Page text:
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Mentally-ill Arthur Fleck (Joaquin Phoenix) has been abused and thrown out by society. He fights back and finds satisfaction by enacting brutal violence on the wealthy in Gotham. COURTESY OF WARNER BROS. ENTERTAINMENT

4.5/5 stars


While most critics have blasted Todd Phillips’ “Joker” as gratuitous, I stand with the audiences and their reviews, which scored the film with a resounding 89 percent on Rotten Tomatoes.

And for good reason: “Joker” is perceptive (and timely) in its themes of classism and societal abuse, and progressive in its long-takes and directorial homages to Martin Scorsese and David Fincher.

“Joker” is not a superhero movie but is an inquiry into one man’s experience in a society with a growing class divide and dwindling empathy for the condition of fellow humans. Said man is Arthur Fleck (Joaquin Phoenix), who suffers from an unspecified mental illness where he laughs uncontrollably when he is nervous, uncomfortable, or in a situation that calls for tears. Phillips’ decision to keep the illness vague is important because it respects mental illness and maintains the  Joker’s nebulous past, which is important to the comic books and character.

By day, Fleck works as a clown performing for kids or twirling signs for warehouse sales. At night, he longs to be a stand-up comedian like his idol and late-night host Murray Franklin (Robert De Niro).

We slowly uncover clues that Arthur was neglected as a child because his mother suffers from a mental illness as well, and that due to his own illness and impoverished state he continues to be neglected by the system.

While humanity has not quite reached the depths of Gotham’s grotesque inquietude, New York City came awfully close in the 1980s, and while he is not attacked by thugs, and rather by drunk, young financiers, Arthur stands up for himself by shooting them. It’s an act that takes Gotham by storm, instigating city-wide riots demanding class equality.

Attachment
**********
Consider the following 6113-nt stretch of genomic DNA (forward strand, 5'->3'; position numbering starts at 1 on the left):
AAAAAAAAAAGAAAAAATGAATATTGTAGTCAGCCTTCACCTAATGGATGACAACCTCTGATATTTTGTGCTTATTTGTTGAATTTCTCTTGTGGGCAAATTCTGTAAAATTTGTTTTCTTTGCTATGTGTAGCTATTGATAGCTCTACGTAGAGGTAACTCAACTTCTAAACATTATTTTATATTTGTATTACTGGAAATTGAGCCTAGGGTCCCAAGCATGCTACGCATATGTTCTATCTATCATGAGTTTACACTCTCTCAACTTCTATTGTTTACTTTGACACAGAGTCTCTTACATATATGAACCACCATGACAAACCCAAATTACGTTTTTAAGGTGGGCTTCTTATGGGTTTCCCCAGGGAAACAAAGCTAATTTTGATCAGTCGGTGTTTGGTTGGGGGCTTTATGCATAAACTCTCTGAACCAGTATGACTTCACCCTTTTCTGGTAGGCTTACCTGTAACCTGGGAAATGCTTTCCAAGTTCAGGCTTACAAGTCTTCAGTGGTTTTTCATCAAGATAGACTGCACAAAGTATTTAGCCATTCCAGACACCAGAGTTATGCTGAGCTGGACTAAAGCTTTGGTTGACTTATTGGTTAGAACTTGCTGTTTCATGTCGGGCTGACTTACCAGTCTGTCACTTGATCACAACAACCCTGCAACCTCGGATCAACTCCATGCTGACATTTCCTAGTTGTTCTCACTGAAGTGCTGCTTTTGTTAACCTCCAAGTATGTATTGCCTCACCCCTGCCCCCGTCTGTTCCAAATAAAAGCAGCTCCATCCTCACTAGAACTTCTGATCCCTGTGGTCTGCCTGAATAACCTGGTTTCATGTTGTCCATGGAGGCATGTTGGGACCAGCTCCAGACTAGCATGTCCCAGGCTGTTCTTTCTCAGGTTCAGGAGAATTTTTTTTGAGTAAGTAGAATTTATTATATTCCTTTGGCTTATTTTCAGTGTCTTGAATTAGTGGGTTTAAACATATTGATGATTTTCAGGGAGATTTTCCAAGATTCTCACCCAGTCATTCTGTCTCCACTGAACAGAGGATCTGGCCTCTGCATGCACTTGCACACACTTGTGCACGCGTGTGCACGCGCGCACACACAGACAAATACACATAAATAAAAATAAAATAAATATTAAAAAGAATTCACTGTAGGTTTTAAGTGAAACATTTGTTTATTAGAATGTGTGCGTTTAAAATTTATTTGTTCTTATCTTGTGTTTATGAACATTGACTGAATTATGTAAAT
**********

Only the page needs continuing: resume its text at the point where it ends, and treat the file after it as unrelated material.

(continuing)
The grittiness of the subway and back alleys reflects Scorsese’s New York City in “Mean Streets” and “The King of Comedy.” The stand-up comedian and late-night host plot line draw directly from “The King of Comedy” but with richer and darker characters than its predecessor.  

Phillips also draws direct parallels to Fincher’s “Fight Club” in the main character’s love for violent self-expression and in its anti-consumerism motif. We pity and root for Arthur in the first half of the film because he has no one on his side. It is not until he becomes Joker that he is comfortable as himself and we are finally disturbed by his transformation from the victim to the monster of the city.

The transition from Arthur to Joker happens in two long takes following Arthur up a particular, and now iconic, set of steps in the city. The first time we see these steps they make for an oppressive climb for Arthur, who has just been beaten up by a group of kids. The second long take shows Arthur dancing down these steps now as a nonchalant Joker to Gary Glitter’s “Rock and Roll Part 2.” He gets his “Rocky” moment, but his success and happiness are directly tied to violent revenge.

“Joker” usurps the superhero genre. Its anti-hero is more complex than any hero we have seen on screen. Phillips and Phoenix’s remarkable contribution created a film that will transcend the superhero genre and contribute to films for years to come. 

“Joker” is now playing in theaters. 

Anna Husted has a master’s in film studies from New York University. In Big Sky she can be found skiing or at the movies at Lone Peak Cinema. When not gazing at the silver screen or watching her new favorite TV show, she’s reading, fishing or roughhousing with her cat, Indiana Jones.

Joseph T. O'Connor is the previous Editor-in-Chief for EBS newspaper and Mountain Outlaw magazine.

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